Who Moved the Stone? 7. On the Behavior of Two Sisters and the Men Who Fled in the Night
      Before we can consider what these facts mean, and especially what validity attaches to the various explanations that have been brought forward to account for them, it is necessary to complete the general picture of the historic background that has hitherto engaged our thought. We saw in a preceding chapter that the sudden and unexpected arrest o
Who Moved the Stone? 8. Between Sunset and Dawn
      It is strange that there is no escaping the clock in all this baffling story of the closing phase of the life of Jesus. We saw in an earlier chapter how the inexorable pressure of events precipitated the arrest, forced the hands of the authorities, prolonged the hour of the preliminary hearing, and modified profoundly the character of the Roman
Who Moved the Stone? 9. The Historic Crux of the Problem
      Whoever comes to this problem has sooner or later to confront a fact that cannot be explained away or removed by any logical processes whatever. It looks us persistently in the face as the one concrete and unassailably attested certainty of the situation. This fact is that, sometime between the close of the thirty-six-hour gap and a period we ca
Who Moved the Stone? 10. The Evidence of the Principal Fisherman
      There are three men in particular whose testimony concerning this matter, if it could be obtained, would be absolutely final and conclusive. The first is the fisherman, Peter, who himself led the attack on Jerusalem, and who was for several years the unchallenged leader of the movement. The second is the Prisoner's brother, James the Just, who for
Who Moved the Stone? 11. The Evidence of the Prisoner's Brother
      With one single exception, which I shall deal with later, there is nothing in the whole of this strange story that impresses me so profoundly as the part played by the individual known to the ancient church as James, the Lord's brother, or, alternatively, as James the Just. For our knowledge of this man we are not entirely dependent on sources f
Who Moved the Stone? 12. The Evidence of the Man from Tarsus
      It is almost impossible to imagine anything more fortunate from a purely historical point of view than the fact that, just at the moment when Christianity was taking the measure of its adversaries, there chanced to come to Jerusalem a young man, who, judged even by high modem standards, can claim to be a very competent and almost impartial observer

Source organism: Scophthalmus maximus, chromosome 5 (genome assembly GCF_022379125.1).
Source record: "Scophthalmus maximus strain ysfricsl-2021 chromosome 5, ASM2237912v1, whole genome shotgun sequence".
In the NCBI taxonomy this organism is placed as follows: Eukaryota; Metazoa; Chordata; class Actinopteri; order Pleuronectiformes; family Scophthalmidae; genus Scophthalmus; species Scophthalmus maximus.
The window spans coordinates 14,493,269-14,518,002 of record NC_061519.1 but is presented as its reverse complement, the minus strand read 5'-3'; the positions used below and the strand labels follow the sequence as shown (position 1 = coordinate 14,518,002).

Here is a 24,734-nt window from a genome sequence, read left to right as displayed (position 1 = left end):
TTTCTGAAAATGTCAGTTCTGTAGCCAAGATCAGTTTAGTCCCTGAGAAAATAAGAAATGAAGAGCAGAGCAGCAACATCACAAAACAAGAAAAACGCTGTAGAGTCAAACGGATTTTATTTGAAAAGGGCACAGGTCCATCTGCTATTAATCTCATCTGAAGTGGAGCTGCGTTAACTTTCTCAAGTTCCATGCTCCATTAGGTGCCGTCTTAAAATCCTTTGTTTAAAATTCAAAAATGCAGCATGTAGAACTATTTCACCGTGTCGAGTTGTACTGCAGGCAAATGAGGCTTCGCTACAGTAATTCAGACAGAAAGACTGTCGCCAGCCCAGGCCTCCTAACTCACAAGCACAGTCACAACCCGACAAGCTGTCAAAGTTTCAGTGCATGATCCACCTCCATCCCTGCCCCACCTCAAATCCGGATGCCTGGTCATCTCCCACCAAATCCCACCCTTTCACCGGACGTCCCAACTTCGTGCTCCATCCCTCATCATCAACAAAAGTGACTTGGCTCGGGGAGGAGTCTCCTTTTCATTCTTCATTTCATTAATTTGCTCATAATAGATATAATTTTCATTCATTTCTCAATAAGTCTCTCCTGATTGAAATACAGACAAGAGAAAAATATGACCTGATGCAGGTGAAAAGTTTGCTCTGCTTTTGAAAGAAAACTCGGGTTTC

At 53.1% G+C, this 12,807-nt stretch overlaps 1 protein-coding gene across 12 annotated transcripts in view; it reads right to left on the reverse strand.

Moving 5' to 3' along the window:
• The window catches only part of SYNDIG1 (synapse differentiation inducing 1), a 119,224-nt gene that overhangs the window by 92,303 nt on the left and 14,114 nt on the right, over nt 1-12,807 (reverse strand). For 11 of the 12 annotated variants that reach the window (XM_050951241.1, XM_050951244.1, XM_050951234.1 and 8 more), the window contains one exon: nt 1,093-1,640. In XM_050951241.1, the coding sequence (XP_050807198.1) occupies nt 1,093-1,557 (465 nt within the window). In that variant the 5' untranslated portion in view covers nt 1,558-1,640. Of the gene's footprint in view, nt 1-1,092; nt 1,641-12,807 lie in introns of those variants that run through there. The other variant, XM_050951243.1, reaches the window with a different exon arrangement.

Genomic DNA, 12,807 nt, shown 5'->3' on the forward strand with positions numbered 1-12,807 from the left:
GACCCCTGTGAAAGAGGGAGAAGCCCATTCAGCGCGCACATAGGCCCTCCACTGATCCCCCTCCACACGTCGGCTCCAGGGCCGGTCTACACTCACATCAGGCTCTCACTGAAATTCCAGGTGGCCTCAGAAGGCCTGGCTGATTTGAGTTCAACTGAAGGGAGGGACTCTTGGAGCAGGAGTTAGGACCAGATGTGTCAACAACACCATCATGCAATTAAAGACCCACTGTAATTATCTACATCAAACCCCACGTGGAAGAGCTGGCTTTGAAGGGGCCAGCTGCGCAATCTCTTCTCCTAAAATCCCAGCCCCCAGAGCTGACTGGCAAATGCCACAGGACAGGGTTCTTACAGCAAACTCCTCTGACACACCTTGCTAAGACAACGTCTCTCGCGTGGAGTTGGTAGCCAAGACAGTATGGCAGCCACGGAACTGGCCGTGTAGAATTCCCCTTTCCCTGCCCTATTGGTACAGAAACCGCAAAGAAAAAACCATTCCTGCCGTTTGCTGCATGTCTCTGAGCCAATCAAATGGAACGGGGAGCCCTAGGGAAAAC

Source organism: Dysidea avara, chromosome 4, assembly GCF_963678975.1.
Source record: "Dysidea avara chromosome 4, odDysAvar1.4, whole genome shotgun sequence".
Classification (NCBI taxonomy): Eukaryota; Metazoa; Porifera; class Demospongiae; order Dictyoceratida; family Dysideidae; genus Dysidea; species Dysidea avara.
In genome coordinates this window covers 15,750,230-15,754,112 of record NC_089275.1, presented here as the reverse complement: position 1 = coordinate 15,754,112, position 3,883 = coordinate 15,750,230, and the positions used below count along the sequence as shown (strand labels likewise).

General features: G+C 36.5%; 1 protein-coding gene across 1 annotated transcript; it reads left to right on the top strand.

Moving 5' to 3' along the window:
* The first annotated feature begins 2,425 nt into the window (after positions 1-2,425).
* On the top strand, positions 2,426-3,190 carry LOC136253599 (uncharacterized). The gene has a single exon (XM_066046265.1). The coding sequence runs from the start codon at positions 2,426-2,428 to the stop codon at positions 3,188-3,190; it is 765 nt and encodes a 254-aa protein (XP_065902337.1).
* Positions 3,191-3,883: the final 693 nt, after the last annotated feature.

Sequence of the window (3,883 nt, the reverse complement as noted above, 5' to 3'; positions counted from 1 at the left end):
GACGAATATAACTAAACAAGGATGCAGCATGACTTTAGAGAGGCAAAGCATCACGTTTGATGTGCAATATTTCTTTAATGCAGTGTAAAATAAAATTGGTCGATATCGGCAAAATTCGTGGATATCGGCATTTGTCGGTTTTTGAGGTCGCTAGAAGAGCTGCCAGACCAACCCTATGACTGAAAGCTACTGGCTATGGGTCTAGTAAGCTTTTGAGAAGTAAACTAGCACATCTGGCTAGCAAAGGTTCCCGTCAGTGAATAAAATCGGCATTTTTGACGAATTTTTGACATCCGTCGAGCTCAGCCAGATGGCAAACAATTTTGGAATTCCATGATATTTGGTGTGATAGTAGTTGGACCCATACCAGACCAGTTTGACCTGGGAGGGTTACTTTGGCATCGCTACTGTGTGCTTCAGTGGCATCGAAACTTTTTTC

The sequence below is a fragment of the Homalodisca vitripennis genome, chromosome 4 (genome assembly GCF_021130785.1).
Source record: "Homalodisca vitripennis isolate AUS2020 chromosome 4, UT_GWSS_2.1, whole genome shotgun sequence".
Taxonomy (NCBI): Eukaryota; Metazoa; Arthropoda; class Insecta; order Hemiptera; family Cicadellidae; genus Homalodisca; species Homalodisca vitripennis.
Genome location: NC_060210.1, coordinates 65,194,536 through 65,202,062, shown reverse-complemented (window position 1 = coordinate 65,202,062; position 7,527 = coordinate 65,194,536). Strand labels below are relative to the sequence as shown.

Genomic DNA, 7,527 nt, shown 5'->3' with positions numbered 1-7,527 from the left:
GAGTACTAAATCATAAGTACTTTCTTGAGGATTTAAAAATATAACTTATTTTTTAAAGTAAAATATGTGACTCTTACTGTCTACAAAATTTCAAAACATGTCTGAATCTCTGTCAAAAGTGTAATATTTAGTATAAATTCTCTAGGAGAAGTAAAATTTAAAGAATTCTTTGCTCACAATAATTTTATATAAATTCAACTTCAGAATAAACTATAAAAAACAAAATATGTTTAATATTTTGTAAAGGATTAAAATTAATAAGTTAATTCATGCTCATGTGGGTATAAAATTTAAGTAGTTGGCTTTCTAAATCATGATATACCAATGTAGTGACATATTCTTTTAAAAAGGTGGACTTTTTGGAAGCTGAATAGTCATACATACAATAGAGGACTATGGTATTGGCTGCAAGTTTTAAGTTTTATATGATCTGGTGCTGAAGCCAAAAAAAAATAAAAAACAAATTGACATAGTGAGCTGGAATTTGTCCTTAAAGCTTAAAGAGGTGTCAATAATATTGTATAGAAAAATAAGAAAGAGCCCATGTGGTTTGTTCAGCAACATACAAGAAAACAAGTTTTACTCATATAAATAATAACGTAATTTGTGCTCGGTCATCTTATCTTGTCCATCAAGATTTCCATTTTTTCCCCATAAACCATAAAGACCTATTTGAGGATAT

Who Moved the Stone? 13. The Witness of the Great Stone
      I suppose that no one can read through the earliest account of the Resurrection as it is given in the Gospel of Mark without being arrested by the extraordinary significance of what we are told about the golal or great stone that, according to the evidence, was placed against the entrance to the grave. We are all familiar with the kind of shock
Who Moved the Stone? 14. Some Realities of that Far-Off Morning
      What is the secret of this silent and impenetrable tomb? It is a question that presses insistently for an answer, and I propose to discuss it in the present chapter. Certain things about this story impress me profoundly. They are not the kind of things that can lightly be set aside as of minor or only relative importance. They belong to the fund
Who Moved the Stone? 15. The Servant of the Priest
      Who was the young man who, if this interpretation be the true one, anticipated the women and shared with them the earliest experiences of that memorable morning? We shall probably never know, for if Mark withheld his name it must have been for very good and sufficient reasons. But there is one thought in that connection that I venture to think will